Saturday, July 10
The beauty of the Four Corners Loop continues. I spent the last nine days walking from Kamas Utah to Vernal Utah, covering 153 miles of miraculous mountain terrain. The Uinta Mountain range is the longest East West running mountain range I the United States. I hiked at an elevation generally between 10,500 feet to to 12,500 feet. I did climb the highest mountain in Utah, Kings Peak at 13,528 feet.
The views were miraculous you could see up into Wyoming and farther East in range I could see into Colorado. I felt like I could see more than 200 miles to the South. I felt like I was on top of the world, my mind was absorbed in a world class mountain range. Located in one of the highest elevation regions of the United States left me in awe with each step I took. Each day of the nine day crossing, started out sunny and proceeded with cumulus cloud growth contributing to splendid photography opportunities. A few of the days I got showers and a few thunder claps. Generally the weather was just perfect and very comfortable.
The flatter glacier carved areas in between the mountain ridges were full of wildflowers and alpine lakes. Walking in each classic “U” shape of each valley you couldn’t help think about the last glacial Ice Age as one walks. I imagined the valleys filled with ice the area would look like a flat ice cap, with nunataks sticking up here and there. I feel the eastern portion of the Unitas were probably more ice covered because the top of the mountains were very rounded versus the western portion the ridges and tops mountains had more sharp pointy peaks. Temperature had its toll on the glaciers they melted away, leaving what we see today. The mountains were composed of sedimentary strata where the sedimentary layers were generally horizontal indicating not a lot of tilt has occurred with the uplift of the mountains. The rocks at the top of Kings Peak give the appearance of a shallow sea where you could see the ripples of water in the deposited sediments on the rock surfaces.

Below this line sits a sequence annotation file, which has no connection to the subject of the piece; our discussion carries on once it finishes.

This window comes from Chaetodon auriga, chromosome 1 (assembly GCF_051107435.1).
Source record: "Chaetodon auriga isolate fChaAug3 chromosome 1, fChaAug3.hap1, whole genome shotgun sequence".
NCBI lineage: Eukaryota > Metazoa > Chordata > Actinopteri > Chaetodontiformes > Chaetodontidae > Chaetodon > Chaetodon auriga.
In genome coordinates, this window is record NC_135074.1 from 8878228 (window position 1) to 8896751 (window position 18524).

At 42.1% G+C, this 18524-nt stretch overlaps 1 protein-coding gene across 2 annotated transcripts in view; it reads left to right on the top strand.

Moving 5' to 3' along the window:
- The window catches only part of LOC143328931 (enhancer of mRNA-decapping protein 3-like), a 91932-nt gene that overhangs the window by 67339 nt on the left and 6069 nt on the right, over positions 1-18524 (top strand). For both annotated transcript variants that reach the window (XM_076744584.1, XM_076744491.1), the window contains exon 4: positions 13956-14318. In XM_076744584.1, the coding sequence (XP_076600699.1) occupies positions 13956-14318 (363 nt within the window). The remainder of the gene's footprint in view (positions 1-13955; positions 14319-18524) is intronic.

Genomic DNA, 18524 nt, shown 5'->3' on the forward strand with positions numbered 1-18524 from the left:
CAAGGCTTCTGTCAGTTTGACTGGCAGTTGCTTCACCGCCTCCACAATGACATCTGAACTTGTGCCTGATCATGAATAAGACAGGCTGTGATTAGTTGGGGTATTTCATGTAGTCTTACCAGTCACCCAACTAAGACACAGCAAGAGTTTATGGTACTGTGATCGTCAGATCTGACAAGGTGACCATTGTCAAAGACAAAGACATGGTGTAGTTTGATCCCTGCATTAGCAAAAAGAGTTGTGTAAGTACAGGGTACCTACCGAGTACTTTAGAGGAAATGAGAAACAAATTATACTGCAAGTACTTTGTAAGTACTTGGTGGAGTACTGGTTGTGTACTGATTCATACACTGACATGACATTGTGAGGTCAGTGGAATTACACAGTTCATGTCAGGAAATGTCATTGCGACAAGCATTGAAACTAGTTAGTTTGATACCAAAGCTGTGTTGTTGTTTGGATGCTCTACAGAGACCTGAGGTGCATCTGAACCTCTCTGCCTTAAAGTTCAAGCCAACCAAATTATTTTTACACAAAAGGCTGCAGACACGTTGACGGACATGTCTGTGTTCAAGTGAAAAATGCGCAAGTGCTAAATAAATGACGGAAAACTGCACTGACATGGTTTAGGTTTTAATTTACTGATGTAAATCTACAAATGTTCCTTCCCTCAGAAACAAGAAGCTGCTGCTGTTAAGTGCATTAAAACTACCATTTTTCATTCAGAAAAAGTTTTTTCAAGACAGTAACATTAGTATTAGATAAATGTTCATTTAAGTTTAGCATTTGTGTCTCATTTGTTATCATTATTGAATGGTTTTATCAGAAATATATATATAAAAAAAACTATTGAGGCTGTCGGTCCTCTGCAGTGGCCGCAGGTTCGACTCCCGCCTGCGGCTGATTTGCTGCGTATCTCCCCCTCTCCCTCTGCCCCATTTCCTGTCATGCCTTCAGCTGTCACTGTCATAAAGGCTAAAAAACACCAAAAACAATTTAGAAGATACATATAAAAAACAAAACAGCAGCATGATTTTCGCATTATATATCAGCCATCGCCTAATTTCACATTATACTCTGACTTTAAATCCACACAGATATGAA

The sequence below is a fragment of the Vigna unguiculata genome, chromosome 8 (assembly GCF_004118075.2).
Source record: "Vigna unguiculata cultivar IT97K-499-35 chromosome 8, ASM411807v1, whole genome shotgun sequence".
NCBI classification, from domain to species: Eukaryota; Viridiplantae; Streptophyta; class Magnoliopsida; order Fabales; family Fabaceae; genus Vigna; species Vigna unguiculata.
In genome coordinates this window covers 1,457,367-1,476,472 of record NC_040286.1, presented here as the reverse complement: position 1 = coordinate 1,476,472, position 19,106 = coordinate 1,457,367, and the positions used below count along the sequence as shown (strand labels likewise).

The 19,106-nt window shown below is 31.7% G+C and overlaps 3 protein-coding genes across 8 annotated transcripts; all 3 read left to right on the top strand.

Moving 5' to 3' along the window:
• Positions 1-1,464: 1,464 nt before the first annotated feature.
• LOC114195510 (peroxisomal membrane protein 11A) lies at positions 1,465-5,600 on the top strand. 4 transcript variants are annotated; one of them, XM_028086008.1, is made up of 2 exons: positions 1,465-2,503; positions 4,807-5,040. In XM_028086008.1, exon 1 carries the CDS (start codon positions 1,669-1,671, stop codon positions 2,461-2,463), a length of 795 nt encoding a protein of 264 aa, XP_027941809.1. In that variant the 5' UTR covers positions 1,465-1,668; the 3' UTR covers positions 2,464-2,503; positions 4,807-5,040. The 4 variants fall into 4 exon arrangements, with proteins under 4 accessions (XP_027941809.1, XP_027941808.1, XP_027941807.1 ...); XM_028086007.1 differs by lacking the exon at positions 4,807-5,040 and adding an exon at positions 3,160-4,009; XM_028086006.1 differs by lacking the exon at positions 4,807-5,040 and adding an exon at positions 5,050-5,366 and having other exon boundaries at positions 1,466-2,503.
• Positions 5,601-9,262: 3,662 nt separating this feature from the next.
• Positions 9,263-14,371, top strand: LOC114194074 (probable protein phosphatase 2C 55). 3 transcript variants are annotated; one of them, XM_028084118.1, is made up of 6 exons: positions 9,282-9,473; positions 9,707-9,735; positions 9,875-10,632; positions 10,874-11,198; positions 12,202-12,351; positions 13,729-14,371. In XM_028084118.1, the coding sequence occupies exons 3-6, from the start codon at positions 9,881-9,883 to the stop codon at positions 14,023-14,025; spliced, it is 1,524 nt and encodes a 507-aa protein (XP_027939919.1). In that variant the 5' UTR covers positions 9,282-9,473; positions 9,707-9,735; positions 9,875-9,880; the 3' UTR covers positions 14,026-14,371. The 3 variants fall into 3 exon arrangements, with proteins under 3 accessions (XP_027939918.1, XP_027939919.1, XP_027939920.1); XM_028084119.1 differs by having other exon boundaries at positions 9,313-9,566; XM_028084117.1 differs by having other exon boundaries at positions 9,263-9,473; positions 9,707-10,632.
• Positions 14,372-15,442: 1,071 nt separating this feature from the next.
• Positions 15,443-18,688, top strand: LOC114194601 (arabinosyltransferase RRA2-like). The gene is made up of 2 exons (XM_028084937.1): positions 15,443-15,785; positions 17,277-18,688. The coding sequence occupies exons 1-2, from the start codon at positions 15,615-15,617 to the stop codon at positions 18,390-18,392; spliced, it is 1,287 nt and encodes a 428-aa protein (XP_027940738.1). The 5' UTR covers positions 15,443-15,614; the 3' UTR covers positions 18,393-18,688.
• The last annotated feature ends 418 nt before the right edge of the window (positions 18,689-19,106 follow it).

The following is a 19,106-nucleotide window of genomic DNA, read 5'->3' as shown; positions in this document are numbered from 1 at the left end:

This is one of the sections where I encountered the most backpackers I’ve seen so far I think it is because the world class Highline Trail is gaining in popularity, and is such a beautiful place for people to go backpacking. I encountered people from Chicago, Boston, Texas, Seattle and many from Salt Lake City playing in their backyard. I generally saw about 10 people per day the highest day I saw about 25 people near Kings Peak. When I climb Kings Peak I was the first one up there and enjoy the summit to myself.
Route finding was pretty easy although there were many areas where it took some good trail sleuthing skills. The trail is very faint in many places, especially in the meadows and having good trail finding skills definitely helps follow the Highline Trail. I hiked down to 5400 feet to the town of Vernal Utah. As a descended I could feel the temperature increase significantly reaching 103° in Vernal.
Physically the nine days was very hard and challenging mentally. I mentioned in a previous post that I would write about what I learned on the Four Corners Loop. I am not ready to answer this question but one thing I learned in the section is that I do have physical limits. I feel sometimes I should be able to go farther than I did but I do realize that covering the distance I did in nine days at 45 years young was amazing, and I shouldn’t be so hard on myself for not being able to hike as far as I think I should. Each day when I stopped I was absolutely tanked, stopped because I need to, not because I wanted to. Maybe only hiking 18 miles a day actually allowed me to slow down and enjoy the beauty of the area more.
Thank you for reading my post, have a lovely day.